3
$\begingroup$

The riddle:

Consider $N$ different bags $B_1$ to $B_N$. Each bag may be filled with numbers. Can you fill these bags with numbers from $1$ to $N$ so that the following conditions hold?

  • 1) $n \in B_n$ (The $n$-th bag contains $n$.)
  • 2) $B_i \cap B_j \neq \{\}$ (All bags must share numbers.)
  • 3) Each number is element of the same number of bags.
  • 4) $|B_i| = |B_j|$ (All bags have the same size)

(Weak): Obvious solution

You could just fill all bags $B_1$ to $B_N$ with all numbers from $1$ to $N$.

So, assuming $N = 6$:

$$B_1 = (1, 2, 3, 4, 5, 6)$$ $$B_2 = (1, 2, 3, 4, 5, 6)$$ $$B_3 = (1, 2, 3, 4, 5, 6)$$ $$B_4 = (1, 2, 3, 4, 5, 6)$$ $$B_5 = (1, 2, 3, 4, 5, 6)$$ $$B_6 = (1, 2, 3, 4, 5, 6)$$

Complexity: $N$ numbers per bag.

(Easy) Cyclic solution

Fill every bag with the next $N - 1$ numbers (with each number modulo $N + 1$).

I'll demonstrate the general idea with $N = 6$:

$$B_1 = (1, 2, 3, 4, 5)$$ $$B_2 = (2, 3, 4, 5, 6)$$ $$B_3 = (3, 4, 5, 6, 1)$$ $$B_4 = (4, 5, 6, 1, 2)$$ $$B_5 = (5, 6, 1, 2, 3)$$ $$B_6 = (6, 1, 2, 3, 4)$$

Complexity: $N - 1$ numbers per bag.

(Medium) Short cyclic solution

Fill every bag with the next $\lfloor \frac{N}{2} \rfloor + 1$ numbers (with each number modulo $N + 1$).

I'll demonstrate the general idea with $N = 6$:

$$B_1 = (1, 2, 3, 4)$$ $$B_2 = (2, 3, 4, 5)$$ $$B_3 = (3, 4, 5, 6)$$ $$B_4 = (4, 5, 6, 1)$$ $$B_5 = (5, 6, 1, 2)$$ $$B_6 = (6, 1, 2, 3)$$

Complexity: $\lfloor \frac{N}{2} \rfloor + 1$ numbers per bag.

(Hard) Minimal solution?

Is there a way to determine a minimal solution to this problem?

A minimal solution is a solution for which the number of elements per bag is minimal.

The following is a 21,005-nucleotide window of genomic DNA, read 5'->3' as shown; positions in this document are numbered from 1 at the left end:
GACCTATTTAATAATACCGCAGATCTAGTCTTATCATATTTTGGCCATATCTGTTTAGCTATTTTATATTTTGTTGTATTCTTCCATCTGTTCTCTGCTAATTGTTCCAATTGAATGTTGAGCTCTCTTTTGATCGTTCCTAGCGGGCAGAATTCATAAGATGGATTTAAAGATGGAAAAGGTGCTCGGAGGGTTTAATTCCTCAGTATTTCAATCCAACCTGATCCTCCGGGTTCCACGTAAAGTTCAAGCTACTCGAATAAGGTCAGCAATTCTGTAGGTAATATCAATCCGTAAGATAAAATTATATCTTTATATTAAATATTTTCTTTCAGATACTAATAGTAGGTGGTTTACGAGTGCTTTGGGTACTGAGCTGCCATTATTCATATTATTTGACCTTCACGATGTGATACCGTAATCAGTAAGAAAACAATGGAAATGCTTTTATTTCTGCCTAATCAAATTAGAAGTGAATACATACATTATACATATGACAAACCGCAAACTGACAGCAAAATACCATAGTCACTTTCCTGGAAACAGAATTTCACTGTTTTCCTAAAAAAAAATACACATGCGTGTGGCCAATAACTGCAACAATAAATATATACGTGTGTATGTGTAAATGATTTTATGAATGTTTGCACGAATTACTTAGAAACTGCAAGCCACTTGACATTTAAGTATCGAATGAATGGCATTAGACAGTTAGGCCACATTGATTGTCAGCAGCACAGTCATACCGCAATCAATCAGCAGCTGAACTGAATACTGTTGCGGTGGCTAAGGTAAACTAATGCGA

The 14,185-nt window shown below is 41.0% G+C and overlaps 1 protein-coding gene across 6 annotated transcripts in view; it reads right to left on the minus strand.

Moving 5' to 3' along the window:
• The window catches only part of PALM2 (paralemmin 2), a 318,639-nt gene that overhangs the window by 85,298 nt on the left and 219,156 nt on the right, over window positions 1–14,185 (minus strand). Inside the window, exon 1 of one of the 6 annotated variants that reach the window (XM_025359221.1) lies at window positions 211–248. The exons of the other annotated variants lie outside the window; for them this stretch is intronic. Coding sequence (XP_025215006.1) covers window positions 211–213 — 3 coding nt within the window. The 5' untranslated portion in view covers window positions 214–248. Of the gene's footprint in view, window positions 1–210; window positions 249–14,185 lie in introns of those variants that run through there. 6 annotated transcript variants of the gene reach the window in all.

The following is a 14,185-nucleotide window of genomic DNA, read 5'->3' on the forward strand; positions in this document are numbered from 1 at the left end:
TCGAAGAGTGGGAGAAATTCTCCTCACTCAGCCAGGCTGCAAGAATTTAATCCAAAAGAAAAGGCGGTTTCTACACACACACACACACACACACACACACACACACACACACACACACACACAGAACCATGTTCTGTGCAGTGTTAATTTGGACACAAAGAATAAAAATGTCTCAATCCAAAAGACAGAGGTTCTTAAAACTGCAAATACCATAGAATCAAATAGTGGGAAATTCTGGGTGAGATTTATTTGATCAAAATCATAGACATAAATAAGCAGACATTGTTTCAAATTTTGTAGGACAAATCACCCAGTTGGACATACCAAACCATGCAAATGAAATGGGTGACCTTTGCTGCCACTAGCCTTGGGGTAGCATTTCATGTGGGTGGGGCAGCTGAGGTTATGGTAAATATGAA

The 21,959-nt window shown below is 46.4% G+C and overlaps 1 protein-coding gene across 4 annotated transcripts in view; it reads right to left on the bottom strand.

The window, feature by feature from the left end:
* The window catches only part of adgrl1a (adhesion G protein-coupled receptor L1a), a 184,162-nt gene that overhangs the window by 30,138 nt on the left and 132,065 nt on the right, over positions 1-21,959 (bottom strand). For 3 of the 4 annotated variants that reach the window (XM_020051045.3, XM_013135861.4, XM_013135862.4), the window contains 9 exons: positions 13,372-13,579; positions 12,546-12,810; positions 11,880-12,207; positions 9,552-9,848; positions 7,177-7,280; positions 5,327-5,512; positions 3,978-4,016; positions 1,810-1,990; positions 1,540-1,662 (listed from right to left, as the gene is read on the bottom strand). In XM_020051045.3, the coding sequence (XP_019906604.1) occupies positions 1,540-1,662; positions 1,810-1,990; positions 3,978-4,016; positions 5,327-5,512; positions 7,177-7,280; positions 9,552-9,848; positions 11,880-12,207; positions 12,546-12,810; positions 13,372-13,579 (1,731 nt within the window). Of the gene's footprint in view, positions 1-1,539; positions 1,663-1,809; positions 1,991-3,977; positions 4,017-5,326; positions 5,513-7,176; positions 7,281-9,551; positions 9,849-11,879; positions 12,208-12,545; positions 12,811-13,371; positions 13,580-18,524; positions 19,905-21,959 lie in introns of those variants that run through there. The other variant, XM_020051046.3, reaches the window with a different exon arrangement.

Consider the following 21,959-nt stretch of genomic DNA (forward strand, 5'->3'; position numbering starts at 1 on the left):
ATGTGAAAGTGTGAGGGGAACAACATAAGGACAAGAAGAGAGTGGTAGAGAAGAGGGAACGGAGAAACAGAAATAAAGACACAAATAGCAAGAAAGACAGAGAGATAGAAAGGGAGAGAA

$\endgroup$
  • 1
    $\begingroup$ @MichaelChirico No, a bag size of $\lfloor \frac{N}{2} \rfloor + 1$ is not minimal; consider $N = 7$.Then $\lfloor \frac{N}{2} \rfloor + 1 = 4$, but one minimal solution would be $(\{1, 2, 3\}, \{2, 4, 6\}, \{3, 5, 6\}, \{1, 4, 5\}, \{2, 5, 7\}, \{1, 6, 7\}, \{3, 4, 7\})$. $\endgroup$ – chiru Feb 8 '16 at 0:17
  • $\begingroup$ how come (3) implicites all bags are equi-sized ? isnt {123},{243},{1234},{14} a solution ? $\endgroup$ – Abr001am Feb 9 '16 at 19:25
  • $\begingroup$ @Idle001 That's indeed true. I've added (4) so we have a simple way to speak of a "minimum", invalidating your tuple. $\endgroup$ – chiru Feb 9 '16 at 23:53
0
$\begingroup$

My best recommendation would be to try to get each bag to contain 2 items where

$$B_1 = \{1,2\}, B_2=\{1,2\},$$ and all $i \in [N]\setminus \{1,2\},$

$$B_i = \{i\} \cup \{1\}.$$ To show this is a minimal solution, you must show that that you cannot satisfy the four logical constraints where each bag's size is 1 unless $N = 1.$ This particular proof should be rather trivial given the fact that there must be a non-empty intersection between all pairs of sets (and so each set must share something with any other set). Hence $B_1 \cap B_2 \neq \emptyset.$ This either implies that $2 \in B_1 \cap B_2 \vee 1 \in B_1 \cap B_2.$ In the former case, this implies that because $1 \in B_1 \wedge 2 \in B_2 \implies |B_1| \geq 2,$ which contradicts $|B_1| = 1.$ The other case proves a similar contradiction for $B_2.$

$\endgroup$
  • $\begingroup$ This setup contradicts $(3)$, since $\forall i \in [N]: 1 \in B_i$, but $\not \forall i \in [N]: i \in B_i$. $\endgroup$ – chiru Feb 10 '16 at 3:05

Your Answer

By clicking “Post Your Answer”, you agree to our terms of service, privacy policy and cookie policy

Not the answer you're looking for? Browse other questions tagged or ask your own question.